ATLANTA, DEC. 4 -- Soft drink rivals Coca-Cola Co. and Pepsi Cola Co. each served up one for the environment today, making almost simultaneous announcements that they plan to sell their products in recycled plastic bottles.

The cola makers became the latest to join the corporate race to please an increasingly environmentally conscious market. If approved by the Food and Drug Administration, soft drink bottles would become one of the first cases in which recycled plastic is used in direct contact with food.

"I think recycling is one thing the cola warriors agree on totally," said Andrew Giangola, a spokesman at the Pepsi Cola's headquarters in Somers, N.Y. "They are both working with the mutual goal of creating the most environmentally correct packaging."

Pepsi Cola is the soft drink subsidiary of PepsiCo Inc.

"Producing new plastic beverage bottles with a blend of recycled plastic is a significant step ahead in plastics recycling," said M. Douglas Ivester, senior vice president at the Atlanta-based Coca-Cola.

The environmental organization Greenpeace was unimpressed. Spokeswoman Julie Brenegar said the beverage companies would do better by eliminating plastic packaging altogether.

"Plastics recycling is yet another way the plastics industry is trying to justify the use of plastics," she said, adding that new "virgin" plastic is needed even for recycled packages.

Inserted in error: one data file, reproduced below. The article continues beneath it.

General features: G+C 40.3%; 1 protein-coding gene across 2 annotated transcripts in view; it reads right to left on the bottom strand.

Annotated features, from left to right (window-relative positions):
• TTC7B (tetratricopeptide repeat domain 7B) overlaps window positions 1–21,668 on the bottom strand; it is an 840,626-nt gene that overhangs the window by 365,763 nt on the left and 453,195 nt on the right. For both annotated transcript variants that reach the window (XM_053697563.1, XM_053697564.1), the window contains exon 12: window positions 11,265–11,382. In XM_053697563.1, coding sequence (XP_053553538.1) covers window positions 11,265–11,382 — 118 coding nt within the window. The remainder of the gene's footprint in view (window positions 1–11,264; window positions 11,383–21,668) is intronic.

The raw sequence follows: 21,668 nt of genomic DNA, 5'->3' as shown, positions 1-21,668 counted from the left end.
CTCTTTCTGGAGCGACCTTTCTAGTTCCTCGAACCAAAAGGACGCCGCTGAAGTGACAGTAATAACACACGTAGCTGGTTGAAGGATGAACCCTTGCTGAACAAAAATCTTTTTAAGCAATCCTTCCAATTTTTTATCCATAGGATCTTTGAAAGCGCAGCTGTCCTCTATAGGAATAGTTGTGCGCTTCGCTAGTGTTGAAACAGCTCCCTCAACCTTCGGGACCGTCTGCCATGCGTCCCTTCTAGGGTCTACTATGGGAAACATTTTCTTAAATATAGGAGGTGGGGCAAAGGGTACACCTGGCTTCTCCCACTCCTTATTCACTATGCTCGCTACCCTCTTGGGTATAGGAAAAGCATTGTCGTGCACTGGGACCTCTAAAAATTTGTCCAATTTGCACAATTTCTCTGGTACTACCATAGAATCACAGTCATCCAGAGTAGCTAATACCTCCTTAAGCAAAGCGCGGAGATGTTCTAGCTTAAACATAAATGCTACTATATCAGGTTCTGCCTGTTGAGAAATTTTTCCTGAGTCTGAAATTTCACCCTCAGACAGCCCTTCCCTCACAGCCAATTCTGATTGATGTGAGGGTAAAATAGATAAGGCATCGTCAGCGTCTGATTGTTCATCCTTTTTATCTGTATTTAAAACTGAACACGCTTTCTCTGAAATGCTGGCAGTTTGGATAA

Jackie Prince, a staff scientist at the Washington-based Environmental Defense Fund, said the cola makers' plans are a step in the right direction.

"The reality is, there is a lot of plastic out there now, and we'd like to see what's there recycled," she said. "This brings plastics recycling further along the learning curve."

Plastic bottles are widely recycled now, but the finished material is used for such products as carpeting, piping and non-food containers -- not for food packaging.

A number of companies this year have taken steps to reduce the amount of solid waste disposed in landfills. McDonald's Corp. recently announced it will stop using plastic foam containers at its fast-food restaurants.

Corbin Miles, chief of the FDA's food packaging branch in Washington, said the federal agency so far has approved only one application -- from an egg company -- to use recycled plastic in direct contact with food. Miles said the FDA has been reviewing Coke's application for several months. FDA spokesman Jeff Nesbitt said the agency has been talking to Pepsi's partner, Goodyear Tire and Rubber Co., about the new technology involved in their recycling venture and plans to issue a review.

The FDA review will include analysis of product quality, consumer safety and environmental impact. Recycled plastic is considered "an indirect additive" to food, said FDA spokesman Chris Lecos.